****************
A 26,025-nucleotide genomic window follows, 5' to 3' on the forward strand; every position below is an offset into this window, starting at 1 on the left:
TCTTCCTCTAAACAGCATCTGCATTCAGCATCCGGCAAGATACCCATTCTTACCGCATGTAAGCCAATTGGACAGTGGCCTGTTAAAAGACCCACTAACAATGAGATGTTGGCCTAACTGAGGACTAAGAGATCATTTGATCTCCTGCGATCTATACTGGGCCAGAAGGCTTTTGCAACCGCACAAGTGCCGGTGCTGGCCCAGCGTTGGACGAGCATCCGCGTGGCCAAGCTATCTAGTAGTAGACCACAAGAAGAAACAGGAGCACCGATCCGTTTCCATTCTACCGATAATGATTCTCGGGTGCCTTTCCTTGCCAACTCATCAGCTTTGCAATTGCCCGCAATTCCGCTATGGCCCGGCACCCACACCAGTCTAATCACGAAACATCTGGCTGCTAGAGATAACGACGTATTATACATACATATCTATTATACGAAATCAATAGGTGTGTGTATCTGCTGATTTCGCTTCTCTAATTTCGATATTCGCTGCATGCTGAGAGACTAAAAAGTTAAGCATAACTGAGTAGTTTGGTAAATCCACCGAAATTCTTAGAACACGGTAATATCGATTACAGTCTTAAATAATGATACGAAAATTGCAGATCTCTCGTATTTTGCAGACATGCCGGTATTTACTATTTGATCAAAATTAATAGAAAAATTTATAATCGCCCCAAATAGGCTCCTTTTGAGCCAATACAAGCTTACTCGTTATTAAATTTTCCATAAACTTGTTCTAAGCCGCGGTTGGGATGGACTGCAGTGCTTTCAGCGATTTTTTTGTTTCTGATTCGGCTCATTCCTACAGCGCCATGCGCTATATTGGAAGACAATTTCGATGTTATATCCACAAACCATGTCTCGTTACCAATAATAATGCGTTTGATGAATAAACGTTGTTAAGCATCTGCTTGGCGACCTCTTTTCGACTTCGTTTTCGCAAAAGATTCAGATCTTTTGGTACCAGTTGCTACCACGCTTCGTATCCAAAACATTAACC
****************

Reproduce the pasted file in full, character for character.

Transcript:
A 26,025-nucleotide genomic window follows, 5' to 3' on the forward strand; every position below is an offset into this window, starting at 1 on the left:
TCTTCCTCTAAACAGCATCTGCATTCAGCATCCGGCAAGATACCCATTCTTACCGCATGTAAGCCAATTGGACAGTGGCCTGTTAAAAGACCCACTAACAATGAGATGTTGGCCTAACTGAGGACTAAGAGATCATTTGATCTCCTGCGATCTATACTGGGCCAGAAGGCTTTTGCAACCGCACAAGTGCCGGTGCTGGCCCAGCGTTGGACGAGCATCCGCGTGGCCAAGCTATCTAGTAGTAGACCACAAGAAGAAACAGGAGCACCGATCCGTTTCCATTCTACCGATAATGATTCTCGGGTGCCTTTCCTTGCCAACTCATCAGCTTTGCAATTGCCCGCAATTCCGCTATGGCCCGGCACCCACACCAGTCTAATCACGAAACATCTGGCTGCTAGAGATAACGACGTATTATACATACATATCTATTATACGAAATCAATAGGTGTGTGTATCTGCTGATTTCGCTTCTCTAATTTCGATATTCGCTGCATGCTGAGAGACTAAAAAGTTAAGCATAACTGAGTAGTTTGGTAAATCCACCGAAATTCTTAGAACACGGTAATATCGATTACAGTCTTAAATAATGATACGAAAATTGCAGATCTCTCGTATTTTGCAGACATGCCGGTATTTACTATTTGATCAAAATTAATAGAAAAATTTATAATCGCCCCAAATAGGCTCCTTTTGAGCCAATACAAGCTTACTCGTTATTAAATTTTCCATAAACTTGTTCTAAGCCGCGGTTGGGATGGACTGCAGTGCTTTCAGCGATTTTTTTGTTTCTGATTCGGCTCATTCCTACAGCGCCATGCGCTATATTGGAAGACAATTTCGATGTTATATCCACAAACCATGTCTCGTTACCAATAATAATGCGTTTGATGAATAAACGTTGTTAAGCATCTGCTTGGCGACCTCTTTTCGACTTCGTTTTCGCAAAAGATTCAGATCTTTTGGTACCAGTTGCTACCACGCTTCGTATCCAAAACATTAACC